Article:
This morning Juan and Diego had to go to soccer practice.  The other kids were sleeping in. I didn’t want to go to church by myself, so I decided I would take Molly on a walk to the big outdoor church. Nature. It’s the other place I feel God. I don’t get outdoors nearly enough, but today the air was crisp, the sun was bright and I needed to move my body.  I announced to my kids that we weren’t going to church this morning.  I think they were a bit relieved they would have a leisurely Sunday morning.

I  drove to nearby Eaton Canyon, took my car key off the ring and stuck it in my iPhone case.  As Molly and I hiked the canyon I listened to a talk given by Nadia Bolz-Weber, a Lutheran preacher who had visited my church a couple of weeks ago.  At one point during the talk she explained how she had grown up in the fundamentalist Church of Christ, and then decided to become a Lutheran when she experienced and fell in love with the liturgy.  She said liturgy feels like “choreographed sacredness” and that it was like a “stream that flowed long before us and will continue long after us so that we… can be immersed in the language of truth and promise and Grace.” Her words rang so true for me.

I listened and worshipped the nature around me, trying to feel the presence of God.  It was challenging because Molly kept pulling on her leash and the canyon was filled with hikers, joggers, and a lot of dogs.  By the time we had hiked over a mile, we were  she was tired and we turned around to make our way back to the car.  I took my phone out from its case and took this picture of me communing with nature.  I definitely look more sweaty than full of Grace.

Hiking the trail in the great outdoor church.

Hiking the trail in the great outdoor church.

About halfway back to the car it occurred to me that the key I had placed in my iPhone case was no longer there. You know the key?  The one with the computer chip in it that costs hundreds of dollars to replace? I panicked. Whatever sense of peace and Grace I felt during my hike evaporated.  Molly and I sprinted back to the spot where I took the picture.  Along the way, I kept dodging hikers, dogs and the occasional horse and dog poop, all the while looking, hoping, praying to find the key.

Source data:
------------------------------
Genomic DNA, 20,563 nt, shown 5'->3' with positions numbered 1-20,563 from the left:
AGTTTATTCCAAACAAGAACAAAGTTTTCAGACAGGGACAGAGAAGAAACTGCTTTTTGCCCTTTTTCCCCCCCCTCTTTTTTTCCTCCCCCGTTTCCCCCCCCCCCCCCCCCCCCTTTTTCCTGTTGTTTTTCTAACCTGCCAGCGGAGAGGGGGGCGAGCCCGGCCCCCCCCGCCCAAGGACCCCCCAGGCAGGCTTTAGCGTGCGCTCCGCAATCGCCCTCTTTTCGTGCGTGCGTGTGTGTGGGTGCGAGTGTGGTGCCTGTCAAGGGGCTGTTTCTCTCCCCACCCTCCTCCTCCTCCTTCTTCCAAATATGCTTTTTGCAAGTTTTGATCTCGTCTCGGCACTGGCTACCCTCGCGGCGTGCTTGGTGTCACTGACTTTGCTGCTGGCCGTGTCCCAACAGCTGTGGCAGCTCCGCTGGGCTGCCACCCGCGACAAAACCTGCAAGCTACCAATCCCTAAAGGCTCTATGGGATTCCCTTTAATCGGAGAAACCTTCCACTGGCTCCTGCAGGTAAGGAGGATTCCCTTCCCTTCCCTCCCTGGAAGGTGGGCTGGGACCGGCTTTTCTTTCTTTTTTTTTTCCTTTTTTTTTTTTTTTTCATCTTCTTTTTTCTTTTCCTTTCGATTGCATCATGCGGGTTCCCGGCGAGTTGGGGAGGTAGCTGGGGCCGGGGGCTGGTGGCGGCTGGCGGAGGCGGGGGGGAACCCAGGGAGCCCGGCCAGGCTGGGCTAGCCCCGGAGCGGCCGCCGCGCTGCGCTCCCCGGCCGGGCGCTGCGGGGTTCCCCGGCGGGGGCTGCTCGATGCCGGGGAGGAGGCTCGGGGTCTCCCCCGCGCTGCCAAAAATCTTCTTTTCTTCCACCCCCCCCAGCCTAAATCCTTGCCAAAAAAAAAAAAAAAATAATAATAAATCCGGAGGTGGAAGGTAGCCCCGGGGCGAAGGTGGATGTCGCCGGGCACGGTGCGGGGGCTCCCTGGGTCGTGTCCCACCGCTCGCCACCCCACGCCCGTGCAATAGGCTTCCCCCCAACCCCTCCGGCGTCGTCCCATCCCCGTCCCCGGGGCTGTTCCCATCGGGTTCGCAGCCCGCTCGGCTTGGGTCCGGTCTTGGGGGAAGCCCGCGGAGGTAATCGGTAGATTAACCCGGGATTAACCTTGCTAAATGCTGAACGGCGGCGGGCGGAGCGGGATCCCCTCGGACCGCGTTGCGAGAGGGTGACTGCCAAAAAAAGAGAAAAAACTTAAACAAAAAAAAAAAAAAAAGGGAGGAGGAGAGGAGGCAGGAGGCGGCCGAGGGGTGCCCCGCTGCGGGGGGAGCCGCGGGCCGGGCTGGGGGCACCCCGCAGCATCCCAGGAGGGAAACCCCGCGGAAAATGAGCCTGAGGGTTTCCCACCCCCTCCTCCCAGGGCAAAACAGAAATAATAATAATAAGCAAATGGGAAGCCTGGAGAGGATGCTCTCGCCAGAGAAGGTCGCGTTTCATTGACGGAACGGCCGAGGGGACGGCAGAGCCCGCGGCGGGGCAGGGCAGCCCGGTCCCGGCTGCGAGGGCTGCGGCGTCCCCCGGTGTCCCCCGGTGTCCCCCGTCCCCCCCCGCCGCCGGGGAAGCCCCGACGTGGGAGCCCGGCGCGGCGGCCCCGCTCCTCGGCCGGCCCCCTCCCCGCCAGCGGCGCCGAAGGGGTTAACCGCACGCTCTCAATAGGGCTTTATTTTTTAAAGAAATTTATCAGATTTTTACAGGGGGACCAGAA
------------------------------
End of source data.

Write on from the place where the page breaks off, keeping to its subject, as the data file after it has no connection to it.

I have lost a lot of things before. I have found them too, in odd, unexpected places. My mom is the same way. She has taught me to pray to St. Anthony whenever I lose things.  Along the trail I prayed to St. Anthony again.  I laughed at myself at the absurdity of me losing the key and the even greater absurdity of finding it along the well-traveled trail covered with leaves, dirt and rocks.

I arrived at the spot where I had taken the picture. I looked among the shrubs, under leaves and turned over rocks. It wasn’t there. I made the walk back to the car my eyes downcast, searching for the key, missing the beauty of nature and ignoring the presence of God around me. I thought of the irony in losing the key in my quest to find God.  By the time I reached my car, I still hadn’t found the key and felt resigned that it was probably gone.  I called Juan and told him the bad news, and ask that he bring me the one spare key we had left.

Juan and Nico arrived, prepared to do one more sweep through the canyon. I refused to go, saying it was a lost cause.  Before we left, I decided I’d go into the ranger station to see if the key had been turned in. The ranger told me that no one had turned in any keys and asked me for my name and the key description.  Just then another ranger walked into the office. The second ranger asked, “You lost a key?” Then she pulled out my key from her shirt pocket. She said someone along the trail had just turned it in.

I took the key and in a moment of evangelizing told the ranger about St. Anthony. She said I should go buy a lottery ticket.  I replied that I was going to light a candle instead. Nico drove home with me and along the way we laughed and talked about the miracle.  In my best Southern evangelical preacher voice I shouted, “Allelulia!”  I asked him “Can I have an Amen?”  Getting into the spirit of it, Nico shouted “Amen!”  I enthused, “See? You just need to have faith.”  Nico asked,  “Well, what’s the lesson here?”  I paused and thought about it.  Then, I replied, I guess the lesson is that I just need to have faith that what has been lost will be found.